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For Dansby Swanson, signing with the Cubs means 'the world'

Ryan Herrera Avatar
December 22, 2022

When he met the Chicago media on Wednesday for the first time since agreeing to a seven-year, $177 million deal with the Cubs over the weekend (made official Wednesday morning), Dansby Swanson made one thing very clear: being a Chicago Cub is more personal to him than anyone realizes.

Swanson and his wife, Chicago Red Stars forward Mallory Pugh, married on Dec. 10. The next morning, though, he found out his paternal grandfather, Herb Swanson, wasn’t doing well. So, the pair needed to head home to see him.

“We pretty much left our wedding venue the next morning, drove home and basically had to rush over to the senior living facility where he was at,” Swanson said during his introductory press conference, pausing for a moment to collect himself and even doing his best to not look at his parents seated in the front row. “He ended up passing away on the day after we got married.”

The sadness in Swanson’s voice was clear, but it gradually turned to happiness when discussing early memories with his grandfather.

He talked about running over to Herb’s house after school everyday, when he would “pretty much demand” that he hit him ground balls. Herb always obliged, because he one day wanted to see his grandson become a Major League Baseball player. And having grown up in the Atlanta area, Swanson’s family was full of Braves fans, so it was a dream for him to spend his first seven big league seasons with his hometown team and to win a World Series title in 2021.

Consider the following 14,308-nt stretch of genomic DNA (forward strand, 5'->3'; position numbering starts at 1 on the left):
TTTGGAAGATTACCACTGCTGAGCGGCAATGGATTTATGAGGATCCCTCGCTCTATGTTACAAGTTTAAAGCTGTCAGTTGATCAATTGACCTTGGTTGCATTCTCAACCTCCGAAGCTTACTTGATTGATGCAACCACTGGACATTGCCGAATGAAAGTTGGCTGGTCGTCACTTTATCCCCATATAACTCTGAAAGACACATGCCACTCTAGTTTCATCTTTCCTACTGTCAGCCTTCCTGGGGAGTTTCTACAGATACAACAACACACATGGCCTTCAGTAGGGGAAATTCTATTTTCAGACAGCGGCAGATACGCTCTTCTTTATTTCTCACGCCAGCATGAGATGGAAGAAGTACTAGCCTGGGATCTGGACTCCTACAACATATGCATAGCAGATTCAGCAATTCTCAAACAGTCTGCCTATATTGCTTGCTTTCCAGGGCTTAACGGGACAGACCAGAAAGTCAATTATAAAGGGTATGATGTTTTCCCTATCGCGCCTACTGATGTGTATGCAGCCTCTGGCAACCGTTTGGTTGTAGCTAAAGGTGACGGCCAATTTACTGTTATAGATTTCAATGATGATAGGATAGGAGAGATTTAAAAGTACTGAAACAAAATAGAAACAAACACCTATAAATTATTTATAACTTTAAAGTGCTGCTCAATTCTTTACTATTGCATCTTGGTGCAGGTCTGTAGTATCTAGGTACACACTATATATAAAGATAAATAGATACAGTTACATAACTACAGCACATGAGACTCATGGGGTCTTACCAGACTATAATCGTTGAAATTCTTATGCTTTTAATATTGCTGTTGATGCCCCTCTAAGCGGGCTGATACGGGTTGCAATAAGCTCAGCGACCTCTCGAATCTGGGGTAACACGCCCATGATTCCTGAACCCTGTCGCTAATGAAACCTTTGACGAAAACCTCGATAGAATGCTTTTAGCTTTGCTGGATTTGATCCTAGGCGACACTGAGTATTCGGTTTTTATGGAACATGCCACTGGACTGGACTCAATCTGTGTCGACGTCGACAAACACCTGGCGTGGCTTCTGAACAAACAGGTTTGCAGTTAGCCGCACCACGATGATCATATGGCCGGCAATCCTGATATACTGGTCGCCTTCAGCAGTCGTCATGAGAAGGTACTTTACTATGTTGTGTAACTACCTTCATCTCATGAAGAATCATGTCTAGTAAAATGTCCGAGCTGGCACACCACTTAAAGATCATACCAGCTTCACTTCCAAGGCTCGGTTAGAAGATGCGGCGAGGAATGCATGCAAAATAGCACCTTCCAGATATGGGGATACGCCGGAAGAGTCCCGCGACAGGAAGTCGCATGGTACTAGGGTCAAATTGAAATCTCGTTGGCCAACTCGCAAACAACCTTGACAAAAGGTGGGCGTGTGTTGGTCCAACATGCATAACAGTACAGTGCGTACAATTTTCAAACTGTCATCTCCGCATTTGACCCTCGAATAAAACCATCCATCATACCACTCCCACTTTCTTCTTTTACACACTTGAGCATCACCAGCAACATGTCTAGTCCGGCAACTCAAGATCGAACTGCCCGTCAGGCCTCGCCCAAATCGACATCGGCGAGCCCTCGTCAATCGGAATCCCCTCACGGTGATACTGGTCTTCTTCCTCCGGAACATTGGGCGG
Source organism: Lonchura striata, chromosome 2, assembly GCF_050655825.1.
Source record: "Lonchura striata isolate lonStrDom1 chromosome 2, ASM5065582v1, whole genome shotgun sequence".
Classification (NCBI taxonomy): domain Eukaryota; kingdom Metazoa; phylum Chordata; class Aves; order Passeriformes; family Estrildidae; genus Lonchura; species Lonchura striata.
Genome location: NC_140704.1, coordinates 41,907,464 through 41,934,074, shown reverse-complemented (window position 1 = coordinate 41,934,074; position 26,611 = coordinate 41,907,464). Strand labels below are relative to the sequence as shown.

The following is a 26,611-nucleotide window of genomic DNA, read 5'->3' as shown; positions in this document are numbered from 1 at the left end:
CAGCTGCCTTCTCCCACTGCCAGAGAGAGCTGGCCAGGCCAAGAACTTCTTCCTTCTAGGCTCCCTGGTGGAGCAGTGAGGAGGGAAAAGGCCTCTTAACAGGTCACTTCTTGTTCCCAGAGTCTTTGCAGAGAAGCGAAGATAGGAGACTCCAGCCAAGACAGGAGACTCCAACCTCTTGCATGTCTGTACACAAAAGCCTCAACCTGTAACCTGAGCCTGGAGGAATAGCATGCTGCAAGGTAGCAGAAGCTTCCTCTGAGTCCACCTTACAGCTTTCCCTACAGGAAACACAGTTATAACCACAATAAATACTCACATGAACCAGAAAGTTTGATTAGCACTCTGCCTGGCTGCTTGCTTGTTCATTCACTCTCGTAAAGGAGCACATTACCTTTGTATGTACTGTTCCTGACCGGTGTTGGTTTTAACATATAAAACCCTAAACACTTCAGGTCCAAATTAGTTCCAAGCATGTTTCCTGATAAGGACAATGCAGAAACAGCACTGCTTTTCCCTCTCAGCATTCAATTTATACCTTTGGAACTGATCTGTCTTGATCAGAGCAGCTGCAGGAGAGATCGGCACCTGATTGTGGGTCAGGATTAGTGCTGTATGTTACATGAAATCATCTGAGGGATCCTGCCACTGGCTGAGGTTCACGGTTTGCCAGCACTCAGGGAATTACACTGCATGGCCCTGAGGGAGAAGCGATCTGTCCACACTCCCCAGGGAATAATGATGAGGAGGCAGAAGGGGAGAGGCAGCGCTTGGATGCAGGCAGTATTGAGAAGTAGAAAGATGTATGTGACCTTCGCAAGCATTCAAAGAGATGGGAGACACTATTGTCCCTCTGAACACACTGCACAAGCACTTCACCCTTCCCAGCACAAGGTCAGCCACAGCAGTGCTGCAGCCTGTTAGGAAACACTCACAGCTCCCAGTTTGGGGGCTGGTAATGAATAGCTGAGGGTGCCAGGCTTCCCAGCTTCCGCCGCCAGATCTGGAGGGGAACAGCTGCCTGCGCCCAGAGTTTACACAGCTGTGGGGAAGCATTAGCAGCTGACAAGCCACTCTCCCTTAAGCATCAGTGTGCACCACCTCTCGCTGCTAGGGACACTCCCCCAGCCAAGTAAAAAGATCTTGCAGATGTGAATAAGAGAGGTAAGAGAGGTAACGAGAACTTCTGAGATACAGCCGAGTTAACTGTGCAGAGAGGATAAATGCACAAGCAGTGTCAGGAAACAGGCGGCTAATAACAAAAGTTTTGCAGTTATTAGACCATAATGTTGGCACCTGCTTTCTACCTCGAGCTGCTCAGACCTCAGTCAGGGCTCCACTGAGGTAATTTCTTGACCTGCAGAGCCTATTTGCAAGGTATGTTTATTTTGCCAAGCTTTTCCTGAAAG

But thinking back to those days of going over to his grandfather’s house for some grounders, something always stuck out to him.

Herb was a Braves fan, of course, but he was also just a baseball fan in general. And at that point in time, when Cubs games were still broadcast nationally on WGN, it only made sense that Herb ended up watching them regularly — to the point he actually became a fan of the “Lovable Losers,” too. That’s where Swanson’s Cubs connection began.

“Everyone likes the Cubbies, right? He just kind of grew into that love of appreciating the Cubs and watching the Cubs and started to have this affinity and love towards Chicago,” Swanson said. “It’s funny. I would always be like, ‘Pops, why are you watching Cubs games, dude.’ He just loved baseball so much and they were on all the time, and he just kind of grew to be a Cubs fan.

“Whenever I say it’s a lot more personal to me than people realize, there’s definitely the story behind it.”

That, among plenty of reasons Swanson outlined Wednesday, is why he’s grateful to be the Cubs’ new shortstop. After helping bring home Atlanta’s first World Series championship in 26 years, he said he “felt called” to go to the Cubs and try to win a title with his grandfather’s No. 2 team.

Fortunately for Swanson, the pressure of ending “The Curse of the Billy Goat” is gone after the Cubs won their own World Series title in 2016, the same year he debuted and 108 years after the franchise’s last championship. That used to be part of the allure of playing for the Cubs, because anyone who could help break the curse — as we very much know now — would become immortal in Chicago.

Without being able to use that as a way to sell Swanson on the team, the Cubs had to use other measures.